Tulsi Swarna Lakshmi is an independent writer and film-maker. She has more than a decade of experience working with leading National and International Non-Government Organisations in India, Africa, and South America. She is the Founder Managing Trustee of Ekalokam Trust for Photography and the Executive Editor of PhotoMail.

Abul Kalam Azad is an established contemporary Indian photographer, noted for his maverick experimental and conceptual works. He is the Founder Chairman of Ekalokam Trust for Photography. Abul’s photographic works are predominantly autobiographical and explore the areas of politics, culture, contemporary micro-history, gender, and eroticism. His works attempt a re-reading of contemporary Indian history – the history in which ordinary people are absent and mainly provided by beautiful images and icons. To see more works of Abul Kalam Azad check his website.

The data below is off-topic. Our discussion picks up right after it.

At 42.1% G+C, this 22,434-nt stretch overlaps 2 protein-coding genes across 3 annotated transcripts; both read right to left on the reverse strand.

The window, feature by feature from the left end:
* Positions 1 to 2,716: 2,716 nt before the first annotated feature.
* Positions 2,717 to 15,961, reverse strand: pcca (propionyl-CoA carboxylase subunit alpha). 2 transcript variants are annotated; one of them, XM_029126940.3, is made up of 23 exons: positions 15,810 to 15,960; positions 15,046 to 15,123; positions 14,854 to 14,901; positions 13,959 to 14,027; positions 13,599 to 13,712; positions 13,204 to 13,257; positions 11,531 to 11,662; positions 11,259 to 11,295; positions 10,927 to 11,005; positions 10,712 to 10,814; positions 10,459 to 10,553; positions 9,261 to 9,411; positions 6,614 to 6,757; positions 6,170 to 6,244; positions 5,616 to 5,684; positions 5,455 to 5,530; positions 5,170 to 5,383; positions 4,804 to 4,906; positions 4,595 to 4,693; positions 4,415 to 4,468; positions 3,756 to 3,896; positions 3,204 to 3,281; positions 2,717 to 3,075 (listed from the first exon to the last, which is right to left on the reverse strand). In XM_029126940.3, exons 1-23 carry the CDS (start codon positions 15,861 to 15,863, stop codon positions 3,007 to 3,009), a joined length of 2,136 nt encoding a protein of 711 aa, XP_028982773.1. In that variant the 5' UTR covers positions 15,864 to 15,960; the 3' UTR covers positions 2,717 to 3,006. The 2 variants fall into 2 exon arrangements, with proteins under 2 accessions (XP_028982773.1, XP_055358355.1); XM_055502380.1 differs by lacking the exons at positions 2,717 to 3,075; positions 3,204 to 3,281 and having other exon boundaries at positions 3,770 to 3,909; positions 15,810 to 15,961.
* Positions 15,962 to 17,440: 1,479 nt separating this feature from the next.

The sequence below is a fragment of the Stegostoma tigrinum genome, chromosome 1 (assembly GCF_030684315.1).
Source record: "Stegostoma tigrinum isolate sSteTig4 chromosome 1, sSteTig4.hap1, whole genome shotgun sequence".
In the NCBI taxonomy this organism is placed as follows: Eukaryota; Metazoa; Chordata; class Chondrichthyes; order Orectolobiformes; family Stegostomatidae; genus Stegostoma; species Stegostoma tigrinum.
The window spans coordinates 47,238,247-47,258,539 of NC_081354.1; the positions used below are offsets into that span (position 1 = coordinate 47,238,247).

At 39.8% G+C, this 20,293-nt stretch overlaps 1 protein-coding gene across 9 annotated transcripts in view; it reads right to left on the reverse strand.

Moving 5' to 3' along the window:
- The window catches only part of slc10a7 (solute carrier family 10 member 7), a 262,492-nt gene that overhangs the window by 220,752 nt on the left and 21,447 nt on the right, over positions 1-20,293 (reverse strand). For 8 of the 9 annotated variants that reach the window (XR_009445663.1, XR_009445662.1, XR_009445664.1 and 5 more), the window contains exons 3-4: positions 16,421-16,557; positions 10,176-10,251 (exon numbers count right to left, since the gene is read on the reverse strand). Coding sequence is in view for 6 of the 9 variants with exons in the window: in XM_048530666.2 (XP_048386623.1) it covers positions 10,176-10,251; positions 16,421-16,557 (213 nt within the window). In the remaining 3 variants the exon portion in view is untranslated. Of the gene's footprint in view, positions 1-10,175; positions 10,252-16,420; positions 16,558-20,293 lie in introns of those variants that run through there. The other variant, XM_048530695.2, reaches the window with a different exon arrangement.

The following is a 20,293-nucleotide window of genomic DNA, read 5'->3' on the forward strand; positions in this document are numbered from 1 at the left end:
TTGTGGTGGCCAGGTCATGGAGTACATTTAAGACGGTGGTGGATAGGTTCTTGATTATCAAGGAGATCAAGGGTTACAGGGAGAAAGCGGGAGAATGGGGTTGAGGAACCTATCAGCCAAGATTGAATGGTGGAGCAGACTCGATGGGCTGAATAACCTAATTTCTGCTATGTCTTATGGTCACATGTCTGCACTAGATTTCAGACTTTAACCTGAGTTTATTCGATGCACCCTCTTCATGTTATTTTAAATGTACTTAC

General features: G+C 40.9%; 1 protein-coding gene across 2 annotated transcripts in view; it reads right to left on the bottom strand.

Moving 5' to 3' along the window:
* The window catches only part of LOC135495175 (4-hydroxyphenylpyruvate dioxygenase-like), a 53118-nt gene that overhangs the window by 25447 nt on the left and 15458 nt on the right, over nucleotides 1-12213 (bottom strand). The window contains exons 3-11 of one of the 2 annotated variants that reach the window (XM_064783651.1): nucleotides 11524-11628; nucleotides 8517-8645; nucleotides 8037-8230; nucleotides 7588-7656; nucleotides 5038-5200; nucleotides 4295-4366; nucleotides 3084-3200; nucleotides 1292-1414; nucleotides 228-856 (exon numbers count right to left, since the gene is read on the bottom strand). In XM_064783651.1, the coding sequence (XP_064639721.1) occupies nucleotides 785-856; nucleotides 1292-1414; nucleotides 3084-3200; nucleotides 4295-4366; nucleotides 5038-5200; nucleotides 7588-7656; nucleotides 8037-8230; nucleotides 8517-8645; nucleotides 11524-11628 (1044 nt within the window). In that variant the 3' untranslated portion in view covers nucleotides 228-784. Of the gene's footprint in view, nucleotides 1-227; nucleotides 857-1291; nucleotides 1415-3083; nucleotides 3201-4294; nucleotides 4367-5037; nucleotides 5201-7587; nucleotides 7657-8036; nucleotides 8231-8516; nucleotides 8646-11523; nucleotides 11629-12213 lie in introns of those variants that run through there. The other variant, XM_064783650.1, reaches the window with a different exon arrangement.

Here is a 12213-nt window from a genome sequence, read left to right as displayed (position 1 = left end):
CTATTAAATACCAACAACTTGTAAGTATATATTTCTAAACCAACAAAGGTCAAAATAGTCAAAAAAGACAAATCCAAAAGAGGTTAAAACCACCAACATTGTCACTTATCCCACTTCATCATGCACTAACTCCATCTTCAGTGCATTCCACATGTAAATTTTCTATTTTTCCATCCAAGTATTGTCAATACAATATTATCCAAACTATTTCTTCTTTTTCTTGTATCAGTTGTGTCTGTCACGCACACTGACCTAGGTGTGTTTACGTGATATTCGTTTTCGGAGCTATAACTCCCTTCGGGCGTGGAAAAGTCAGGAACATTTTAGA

Published on August 13, 2017